Plans to transform a former bank built in the 1700s into a hip food and drink venue have been submitted to the council.
The former Clydesdale Bank building on Nethergate, next to DCA, could turn into a new bar, complete with re-purposed shipping container which would serve as a new beer garden.
Clydesdale Bank, courtesy of Scott Hobbs Planning, is looking to develop the site which will see the building refurbished to resemble its previous turn of the century condition.
Under the proposed changes the exterior would be developed to include new windows on the top floor, which developers say would add more light and space.
Landscaping will also take place to the rear to allow for a new external seating area.
Within this seating area developers propose to create a stand-alone bar which would be housed in a refurbished shipping container.
The interior will see many of the original features of the property refurbished to their former glory, including fireplaces.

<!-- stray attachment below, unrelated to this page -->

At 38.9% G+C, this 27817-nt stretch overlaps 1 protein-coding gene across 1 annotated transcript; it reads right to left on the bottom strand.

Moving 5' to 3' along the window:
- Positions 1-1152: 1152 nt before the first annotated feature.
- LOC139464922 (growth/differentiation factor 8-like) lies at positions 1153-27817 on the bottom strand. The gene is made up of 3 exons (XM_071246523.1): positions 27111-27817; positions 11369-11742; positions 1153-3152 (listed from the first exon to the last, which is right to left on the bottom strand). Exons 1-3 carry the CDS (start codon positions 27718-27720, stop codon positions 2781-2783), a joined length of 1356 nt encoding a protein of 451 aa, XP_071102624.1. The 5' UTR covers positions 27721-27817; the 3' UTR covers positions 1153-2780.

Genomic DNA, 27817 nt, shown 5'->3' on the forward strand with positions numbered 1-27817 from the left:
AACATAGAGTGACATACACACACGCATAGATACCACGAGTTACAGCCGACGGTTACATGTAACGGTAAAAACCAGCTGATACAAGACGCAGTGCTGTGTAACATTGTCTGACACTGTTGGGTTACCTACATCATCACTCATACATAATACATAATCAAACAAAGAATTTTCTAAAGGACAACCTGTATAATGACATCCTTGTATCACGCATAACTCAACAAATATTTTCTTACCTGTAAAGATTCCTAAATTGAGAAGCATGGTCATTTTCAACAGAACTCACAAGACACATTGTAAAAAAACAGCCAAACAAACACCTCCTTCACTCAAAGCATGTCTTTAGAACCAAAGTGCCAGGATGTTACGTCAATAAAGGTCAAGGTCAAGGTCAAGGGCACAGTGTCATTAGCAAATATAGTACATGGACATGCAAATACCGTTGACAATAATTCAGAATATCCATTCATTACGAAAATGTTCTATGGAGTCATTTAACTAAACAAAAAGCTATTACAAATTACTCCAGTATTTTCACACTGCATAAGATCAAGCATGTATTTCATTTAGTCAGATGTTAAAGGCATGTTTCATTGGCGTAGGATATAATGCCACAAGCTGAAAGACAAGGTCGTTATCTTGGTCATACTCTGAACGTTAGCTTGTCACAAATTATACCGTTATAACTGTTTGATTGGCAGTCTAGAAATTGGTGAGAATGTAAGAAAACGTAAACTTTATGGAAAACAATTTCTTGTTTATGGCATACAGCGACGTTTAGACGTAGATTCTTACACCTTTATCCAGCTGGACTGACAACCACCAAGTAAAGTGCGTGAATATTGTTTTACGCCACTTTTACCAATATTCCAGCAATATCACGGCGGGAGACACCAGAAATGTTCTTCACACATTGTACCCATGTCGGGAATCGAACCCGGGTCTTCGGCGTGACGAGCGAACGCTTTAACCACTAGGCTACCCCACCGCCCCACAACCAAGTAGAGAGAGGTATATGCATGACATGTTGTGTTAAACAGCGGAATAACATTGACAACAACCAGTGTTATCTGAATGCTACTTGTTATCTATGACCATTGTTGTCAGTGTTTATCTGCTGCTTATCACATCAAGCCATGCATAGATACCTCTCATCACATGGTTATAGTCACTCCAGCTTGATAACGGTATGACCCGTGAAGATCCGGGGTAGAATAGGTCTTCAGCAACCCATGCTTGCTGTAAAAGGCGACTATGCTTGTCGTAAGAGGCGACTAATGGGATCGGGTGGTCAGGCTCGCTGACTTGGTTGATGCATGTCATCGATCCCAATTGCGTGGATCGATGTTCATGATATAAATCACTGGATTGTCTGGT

Many of the ceiling features, including the historical mouldings, and roses will also be restored.
Most of the original ceiling features were covered by the bank by a suspended ceiling, which was put in place when it operated as a customer branch.
Work will also take place in the basement of the property to put up partition walls, creating a private dining area as well as a space for private hire functions.
A spokesman for James Paul Associates, the architect responsible for the renovations, said: “Existing features are to be maintained wherever possible.
“Quirky elements like the walk-in safe on the lower ground floor will be re-utilised as a design feature.
“The existing building was set back from the main road to allow for a garden area.
“This garden is to be revitalised and brought back into use as part of the design.”
The architects added that the shipping container bar will act as a “modern intervention” which will offset the traditional features of the building.
The property is rich in history, having first been constructed as a home for Provost Alexander Riddoch in 1790.